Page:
Don't forget to bookmark this web site !!
Used & Out of Print Books | Contact us | Home

Browse and Compare Price at 40+ Sites and 20,000+ Stores!!

  In Print Books   Used & Out of Print Books   Magazine   Music   Movie   Credit Card   Help  
  |  Home |  FAQ/About us |  Link to us |  Recommend us |  Contact us |  Bookstores |  Browse |  Memo |  


Find more info., search and price compare for
Military Tribunals: Historical Patterns and Lessons
by by Congressional Research Service ; The Library of Congress ; Louis Fisher
Binding: Paperback, 76 pages
Publisher: University Press of the Pacific
Weight: 10
Dimension: H: 0.75 x L: 10.6 x W: 0.56 inches

If you cannot find this book in our new and in print search, be sure to try our used and out of print search too!


Book Description:
After the terrorist operations of September 11, 2001, President George W. Bush authorized the creation of military tribunals to try individuals who offered assistance to the attacks on New York City and Washington, D.C. The military order issued by President Bush closely tracks the model established by President Franklin D. Roosevelt for a military tribunal appointed in 1942 to try eight German saboteurs. In Ex parte Quirin (1942), the Supreme Court unanimously upheld the jurisdiction of Roosevelt's tribunal (also called 'military commission'). This report summarizes the types of military tribunals that have functioned from the Revolutionary War to the present time, explaining the legislative enactments that have guided these tribunals and the judicial decisions that have reviewed their constitutionality. One of the principal methods of legislative control over military trials, including tribunals, are the Articles of War that Congress enacts into law. The Constitution vests in Congress the power to 'constitute Tribunals inferior to the supreme Court,' to 'make rules for the Government and Regulation of the land and naval Forces,' and to 'define and punish Piracies and Felonies committed on the high Seas, and Offences against the Law of Nations.' By enacting Articles of War, Congress defined not only the procedures but also the punishments to be applied to the field of military law. At various times, executive officials have claimed that the President has authority under the Constitution to create military tribunals and does not depend on statutory authorization. The Supreme Court has never accepted that argument. Instead, it looks for implied or express statutory authority when upholding military tribunals. On a number of occasions, federal courts have expressed concern that military tribunals enable an administration to exercise all three powers of government legislative, executive, and judicial and that the concentration of those powers threatens individual rights and liberties.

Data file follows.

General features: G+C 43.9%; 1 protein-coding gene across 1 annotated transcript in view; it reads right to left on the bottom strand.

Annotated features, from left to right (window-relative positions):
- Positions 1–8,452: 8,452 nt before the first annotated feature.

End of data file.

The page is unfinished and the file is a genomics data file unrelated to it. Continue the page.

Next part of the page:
|  Home |  FAQ/About us |  Link to us |  Recommend us |  Contact us |  Bookstores |  Memo |
Shipping Destination:
(US only)
Display in:
Search by:

Searching for Out of Print Books? [Click Here]



Copyright 1995-2020 All rights reserved.